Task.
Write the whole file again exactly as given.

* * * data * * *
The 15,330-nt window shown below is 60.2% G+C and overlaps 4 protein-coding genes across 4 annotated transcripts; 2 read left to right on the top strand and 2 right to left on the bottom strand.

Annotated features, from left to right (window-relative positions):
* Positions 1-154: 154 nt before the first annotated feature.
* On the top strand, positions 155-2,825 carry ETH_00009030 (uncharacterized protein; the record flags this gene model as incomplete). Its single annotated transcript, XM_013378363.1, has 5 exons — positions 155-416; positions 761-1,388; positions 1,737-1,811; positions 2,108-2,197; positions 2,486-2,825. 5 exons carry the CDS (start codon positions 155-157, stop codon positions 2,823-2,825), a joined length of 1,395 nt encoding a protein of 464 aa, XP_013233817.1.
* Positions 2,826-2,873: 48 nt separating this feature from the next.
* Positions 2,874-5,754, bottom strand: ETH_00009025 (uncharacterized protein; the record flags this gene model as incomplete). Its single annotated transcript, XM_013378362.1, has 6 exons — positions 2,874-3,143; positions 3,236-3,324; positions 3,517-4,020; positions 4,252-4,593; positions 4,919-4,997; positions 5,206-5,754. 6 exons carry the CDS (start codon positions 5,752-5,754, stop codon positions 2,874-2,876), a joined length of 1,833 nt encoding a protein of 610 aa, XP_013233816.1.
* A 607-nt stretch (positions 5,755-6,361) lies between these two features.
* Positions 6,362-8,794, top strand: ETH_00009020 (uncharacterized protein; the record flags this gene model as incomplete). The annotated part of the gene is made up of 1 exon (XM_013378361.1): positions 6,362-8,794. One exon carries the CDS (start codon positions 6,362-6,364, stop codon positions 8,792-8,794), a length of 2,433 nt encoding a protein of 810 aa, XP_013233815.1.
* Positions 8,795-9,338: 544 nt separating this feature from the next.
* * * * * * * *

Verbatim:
The 15,330-nt window shown below is 60.2% G+C and overlaps 4 protein-coding genes across 4 annotated transcripts; 2 read left to right on the top strand and 2 right to left on the bottom strand.

Annotated features, from left to right (window-relative positions):
* Positions 1-154: 154 nt before the first annotated feature.
* On the top strand, positions 155-2,825 carry ETH_00009030 (uncharacterized protein; the record flags this gene model as incomplete). Its single annotated transcript, XM_013378363.1, has 5 exons — positions 155-416; positions 761-1,388; positions 1,737-1,811; positions 2,108-2,197; positions 2,486-2,825. 5 exons carry the CDS (start codon positions 155-157, stop codon positions 2,823-2,825), a joined length of 1,395 nt encoding a protein of 464 aa, XP_013233817.1.
* Positions 2,826-2,873: 48 nt separating this feature from the next.
* Positions 2,874-5,754, bottom strand: ETH_00009025 (uncharacterized protein; the record flags this gene model as incomplete). Its single annotated transcript, XM_013378362.1, has 6 exons — positions 2,874-3,143; positions 3,236-3,324; positions 3,517-4,020; positions 4,252-4,593; positions 4,919-4,997; positions 5,206-5,754. 6 exons carry the CDS (start codon positions 5,752-5,754, stop codon positions 2,874-2,876), a joined length of 1,833 nt encoding a protein of 610 aa, XP_013233816.1.
* A 607-nt stretch (positions 5,755-6,361) lies between these two features.
* Positions 6,362-8,794, top strand: ETH_00009020 (uncharacterized protein; the record flags this gene model as incomplete). The annotated part of the gene is made up of 1 exon (XM_013378361.1): positions 6,362-8,794. One exon carries the CDS (start codon positions 6,362-6,364, stop codon positions 8,792-8,794), a length of 2,433 nt encoding a protein of 810 aa, XP_013233815.1.
* Positions 8,795-9,338: 544 nt separating this feature from the next.